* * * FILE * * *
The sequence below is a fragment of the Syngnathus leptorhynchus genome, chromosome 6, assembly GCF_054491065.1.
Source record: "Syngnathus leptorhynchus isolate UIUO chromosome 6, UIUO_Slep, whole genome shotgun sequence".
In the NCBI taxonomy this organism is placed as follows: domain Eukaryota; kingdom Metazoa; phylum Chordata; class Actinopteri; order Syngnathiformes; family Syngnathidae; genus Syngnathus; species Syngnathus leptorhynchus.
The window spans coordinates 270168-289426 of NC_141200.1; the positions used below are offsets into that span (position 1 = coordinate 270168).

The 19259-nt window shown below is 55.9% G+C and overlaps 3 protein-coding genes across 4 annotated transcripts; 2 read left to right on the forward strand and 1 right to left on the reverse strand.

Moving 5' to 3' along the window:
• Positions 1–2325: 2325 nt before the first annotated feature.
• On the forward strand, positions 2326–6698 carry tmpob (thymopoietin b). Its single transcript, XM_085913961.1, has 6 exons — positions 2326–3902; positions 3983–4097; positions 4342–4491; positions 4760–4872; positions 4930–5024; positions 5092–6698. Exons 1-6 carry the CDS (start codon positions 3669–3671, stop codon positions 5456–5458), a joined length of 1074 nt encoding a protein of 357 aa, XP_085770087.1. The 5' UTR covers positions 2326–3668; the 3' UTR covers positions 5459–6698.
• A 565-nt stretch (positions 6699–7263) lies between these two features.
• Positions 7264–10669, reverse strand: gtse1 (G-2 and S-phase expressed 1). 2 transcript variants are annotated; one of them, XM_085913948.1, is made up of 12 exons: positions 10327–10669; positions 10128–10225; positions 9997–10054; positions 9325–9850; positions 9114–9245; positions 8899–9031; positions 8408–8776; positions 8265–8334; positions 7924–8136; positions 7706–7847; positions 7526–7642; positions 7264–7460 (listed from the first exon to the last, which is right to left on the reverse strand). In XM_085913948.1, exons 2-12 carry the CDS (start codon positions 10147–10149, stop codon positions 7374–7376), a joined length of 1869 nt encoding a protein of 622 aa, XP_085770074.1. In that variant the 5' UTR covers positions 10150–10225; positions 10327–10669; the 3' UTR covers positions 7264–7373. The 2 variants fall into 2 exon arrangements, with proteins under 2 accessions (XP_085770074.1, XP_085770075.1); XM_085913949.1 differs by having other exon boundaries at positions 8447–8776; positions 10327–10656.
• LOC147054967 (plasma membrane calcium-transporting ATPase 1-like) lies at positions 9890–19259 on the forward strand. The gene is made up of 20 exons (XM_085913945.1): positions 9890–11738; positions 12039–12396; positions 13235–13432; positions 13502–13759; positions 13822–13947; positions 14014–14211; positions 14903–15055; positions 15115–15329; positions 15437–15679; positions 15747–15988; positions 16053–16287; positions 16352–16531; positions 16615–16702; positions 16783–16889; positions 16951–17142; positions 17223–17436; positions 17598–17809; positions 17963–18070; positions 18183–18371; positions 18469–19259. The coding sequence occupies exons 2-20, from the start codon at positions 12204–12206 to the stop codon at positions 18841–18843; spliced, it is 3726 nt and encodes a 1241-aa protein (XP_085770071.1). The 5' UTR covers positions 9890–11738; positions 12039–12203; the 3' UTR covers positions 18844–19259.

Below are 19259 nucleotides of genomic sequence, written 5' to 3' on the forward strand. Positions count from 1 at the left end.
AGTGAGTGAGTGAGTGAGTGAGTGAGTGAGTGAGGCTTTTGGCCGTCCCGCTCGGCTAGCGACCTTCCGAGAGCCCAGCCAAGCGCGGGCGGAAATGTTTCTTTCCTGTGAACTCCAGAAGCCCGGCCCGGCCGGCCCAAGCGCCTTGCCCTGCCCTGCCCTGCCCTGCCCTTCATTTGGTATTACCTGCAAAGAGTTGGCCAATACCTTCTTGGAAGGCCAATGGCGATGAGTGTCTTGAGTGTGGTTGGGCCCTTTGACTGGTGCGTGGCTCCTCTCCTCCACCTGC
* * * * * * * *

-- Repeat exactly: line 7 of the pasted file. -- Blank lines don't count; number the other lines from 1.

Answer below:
• Positions 1–2325: 2325 nt before the first annotated feature.